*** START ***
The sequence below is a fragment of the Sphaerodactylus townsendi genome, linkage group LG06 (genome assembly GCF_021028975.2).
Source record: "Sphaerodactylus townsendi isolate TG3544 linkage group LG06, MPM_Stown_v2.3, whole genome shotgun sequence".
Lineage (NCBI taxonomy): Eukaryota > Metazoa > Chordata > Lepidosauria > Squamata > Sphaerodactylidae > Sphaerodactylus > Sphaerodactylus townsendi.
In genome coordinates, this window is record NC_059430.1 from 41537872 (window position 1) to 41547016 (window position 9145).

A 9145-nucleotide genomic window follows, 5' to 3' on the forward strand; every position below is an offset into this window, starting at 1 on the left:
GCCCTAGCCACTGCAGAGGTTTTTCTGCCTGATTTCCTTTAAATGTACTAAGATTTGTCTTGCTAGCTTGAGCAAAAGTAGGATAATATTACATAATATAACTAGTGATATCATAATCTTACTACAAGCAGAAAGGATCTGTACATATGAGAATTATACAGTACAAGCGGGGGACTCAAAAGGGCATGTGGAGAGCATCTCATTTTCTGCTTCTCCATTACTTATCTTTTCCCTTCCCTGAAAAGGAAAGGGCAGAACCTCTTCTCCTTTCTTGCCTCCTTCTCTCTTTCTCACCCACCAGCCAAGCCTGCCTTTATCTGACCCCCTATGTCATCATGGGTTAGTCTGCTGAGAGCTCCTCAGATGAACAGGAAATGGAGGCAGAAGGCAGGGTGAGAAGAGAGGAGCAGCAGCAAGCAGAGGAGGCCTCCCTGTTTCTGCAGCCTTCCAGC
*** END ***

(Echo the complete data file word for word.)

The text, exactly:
The sequence below is a fragment of the Sphaerodactylus townsendi genome, linkage group LG06 (genome assembly GCF_021028975.2).
Source record: "Sphaerodactylus townsendi isolate TG3544 linkage group LG06, MPM_Stown_v2.3, whole genome shotgun sequence".
Lineage (NCBI taxonomy): Eukaryota > Metazoa > Chordata > Lepidosauria > Squamata > Sphaerodactylidae > Sphaerodactylus > Sphaerodactylus townsendi.
In genome coordinates, this window is record NC_059430.1 from 41537872 (window position 1) to 41547016 (window position 9145).

A 9145-nucleotide genomic window follows, 5' to 3' on the forward strand; every position below is an offset into this window, starting at 1 on the left:
GCCCTAGCCACTGCAGAGGTTTTTCTGCCTGATTTCCTTTAAATGTACTAAGATTTGTCTTGCTAGCTTGAGCAAAAGTAGGATAATATTACATAATATAACTAGTGATATCATAATCTTACTACAAGCAGAAAGGATCTGTACATATGAGAATTATACAGTACAAGCGGGGGACTCAAAAGGGCATGTGGAGAGCATCTCATTTTCTGCTTCTCCATTACTTATCTTTTCCCTTCCCTGAAAAGGAAAGGGCAGAACCTCTTCTCCTTTCTTGCCTCCTTCTCTCTTTCTCACCCACCAGCCAAGCCTGCCTTTATCTGACCCCCTATGTCATCATGGGTTAGTCTGCTGAGAGCTCCTCAGATGAACAGGAAATGGAGGCAGAAGGCAGGGTGAGAAGAGAGGAGCAGCAGCAAGCAGAGGAGGCCTCCCTGTTTCTGCAGCCTTCCAGC